15 March 2012


I still can't remember why. When I was pregnant with our second child, we decided to find out the gender. We were overjoyed to learn we were expecting another boy-a brother for our first born. We decided to name our second son after my father who was only blessed with daughters. His middle name came from my favorite children's book author, Ezra Jack Keats, who was the first person to depict children of color in picture books. 

Charles Keats was born on March 15, 2001. I will never forget the first time I looked into his merry eyes. He smiled at 2 days old. He came out ready to snuggle-snuggle like it's an olympic sport. 

Mischief is his middle name. He is happy-go-lucky which comes from having a type A older brother and two very unmanageable little brothers. Loyalty is his superpower and faithfulness his artistic talent. He is soulful with a guitar, winsome with a pen, quick to remember the lines of b-rate movie, and can belt out AC/DC. I love this boy who has the heart of a lion and the intuition of an artist. 

He napped as I held his older brother and watched the second plane fly into the World Trade Center. As a 6 year old he jumped from a high tower at the playground and broke his foot. We didn't realize his foot was broken til it had mended on its own. His courage inspires me-recently he solemnly walked to the front of a crowded room of people to belt out the lyrics to Hey Jude-on a whim-as his friends looked on in fear and curiosity.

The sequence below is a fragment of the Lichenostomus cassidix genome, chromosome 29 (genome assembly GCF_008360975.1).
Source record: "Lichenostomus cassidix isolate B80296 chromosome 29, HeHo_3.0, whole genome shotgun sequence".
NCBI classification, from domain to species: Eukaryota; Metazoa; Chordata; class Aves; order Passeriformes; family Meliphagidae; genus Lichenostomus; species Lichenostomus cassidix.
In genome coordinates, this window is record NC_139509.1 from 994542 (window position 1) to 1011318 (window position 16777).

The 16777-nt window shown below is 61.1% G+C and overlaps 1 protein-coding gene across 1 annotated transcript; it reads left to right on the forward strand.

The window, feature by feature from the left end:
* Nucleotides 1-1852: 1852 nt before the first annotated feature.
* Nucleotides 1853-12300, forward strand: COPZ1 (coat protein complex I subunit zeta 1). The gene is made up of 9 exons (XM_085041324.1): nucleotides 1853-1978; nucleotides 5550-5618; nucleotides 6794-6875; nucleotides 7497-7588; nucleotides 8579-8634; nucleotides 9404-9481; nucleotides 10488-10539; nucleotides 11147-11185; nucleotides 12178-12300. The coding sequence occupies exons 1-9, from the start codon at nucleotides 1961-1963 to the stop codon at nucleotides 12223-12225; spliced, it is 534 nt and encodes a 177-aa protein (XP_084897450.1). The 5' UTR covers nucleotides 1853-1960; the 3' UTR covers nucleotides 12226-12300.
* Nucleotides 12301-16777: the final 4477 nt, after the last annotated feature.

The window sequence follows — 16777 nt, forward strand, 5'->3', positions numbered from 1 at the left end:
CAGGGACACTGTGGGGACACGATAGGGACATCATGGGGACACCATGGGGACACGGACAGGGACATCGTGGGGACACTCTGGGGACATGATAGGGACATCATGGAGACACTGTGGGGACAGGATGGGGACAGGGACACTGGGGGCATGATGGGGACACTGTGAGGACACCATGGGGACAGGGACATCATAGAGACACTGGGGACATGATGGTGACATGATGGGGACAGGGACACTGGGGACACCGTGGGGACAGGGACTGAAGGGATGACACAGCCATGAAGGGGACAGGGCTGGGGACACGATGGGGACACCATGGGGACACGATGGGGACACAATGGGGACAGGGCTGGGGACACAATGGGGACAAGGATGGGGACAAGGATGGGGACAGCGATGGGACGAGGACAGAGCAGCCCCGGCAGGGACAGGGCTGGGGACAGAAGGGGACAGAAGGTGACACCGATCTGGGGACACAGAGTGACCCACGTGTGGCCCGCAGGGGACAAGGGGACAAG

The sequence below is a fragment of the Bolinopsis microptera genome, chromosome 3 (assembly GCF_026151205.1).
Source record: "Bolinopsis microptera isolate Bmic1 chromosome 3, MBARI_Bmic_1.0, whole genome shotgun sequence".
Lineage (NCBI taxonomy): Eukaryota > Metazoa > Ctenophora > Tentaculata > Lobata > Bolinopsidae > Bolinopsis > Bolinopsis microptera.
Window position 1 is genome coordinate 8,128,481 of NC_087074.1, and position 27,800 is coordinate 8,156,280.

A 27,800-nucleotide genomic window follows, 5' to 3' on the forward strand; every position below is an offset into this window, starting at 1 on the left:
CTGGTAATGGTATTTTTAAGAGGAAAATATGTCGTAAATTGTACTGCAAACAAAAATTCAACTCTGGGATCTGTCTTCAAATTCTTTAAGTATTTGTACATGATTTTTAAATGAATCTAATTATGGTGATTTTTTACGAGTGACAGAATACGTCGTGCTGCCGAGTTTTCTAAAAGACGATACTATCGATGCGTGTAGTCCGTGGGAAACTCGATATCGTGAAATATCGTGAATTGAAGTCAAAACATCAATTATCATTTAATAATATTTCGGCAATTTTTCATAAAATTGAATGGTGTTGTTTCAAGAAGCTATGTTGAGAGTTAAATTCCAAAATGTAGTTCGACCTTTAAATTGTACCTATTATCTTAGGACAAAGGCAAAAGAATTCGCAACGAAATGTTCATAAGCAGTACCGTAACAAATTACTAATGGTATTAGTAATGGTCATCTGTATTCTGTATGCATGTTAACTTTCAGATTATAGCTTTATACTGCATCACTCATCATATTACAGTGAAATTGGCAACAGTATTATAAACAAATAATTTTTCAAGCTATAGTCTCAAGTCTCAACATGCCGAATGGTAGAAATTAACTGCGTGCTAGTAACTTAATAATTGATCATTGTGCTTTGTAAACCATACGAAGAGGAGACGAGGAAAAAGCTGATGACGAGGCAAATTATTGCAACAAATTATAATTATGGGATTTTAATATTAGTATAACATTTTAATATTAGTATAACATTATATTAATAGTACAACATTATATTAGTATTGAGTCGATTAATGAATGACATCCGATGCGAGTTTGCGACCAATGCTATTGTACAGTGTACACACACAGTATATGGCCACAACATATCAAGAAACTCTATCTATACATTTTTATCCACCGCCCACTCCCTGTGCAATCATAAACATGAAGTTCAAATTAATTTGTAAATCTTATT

I don't always understand him-like when he stows trash in his dresser drawers or hangs on to the minutest piece of broken metal or otherwise discarded cardboard. He sometimes writes a "B" when he means "D". Every once in a while we have to remind him, "Don't turn into bull dog." He is fine wearing the same clothes for 5 days straight-and does. He has a thing for hats. He is on a first name basis with the guy who owns the used record/game store. He delights in peanut butter and jelly-not much of a meat eater and adores celery. Apples make him itchy. He'll choke down anything I make if he knows it will please me. He is known to talk-a  lot especially in the middle of class-and sometimes with a little "hillbilly style" thrown in for laughs. Much to his disgust and embarrassment we lovingly joke that we have betrothed him to a certain southern girl. I believe he is made for greatness. I know all parents think this of their child, but in the case-he really is. Today our sincerely, soulful boy turns 11. He is a delight.

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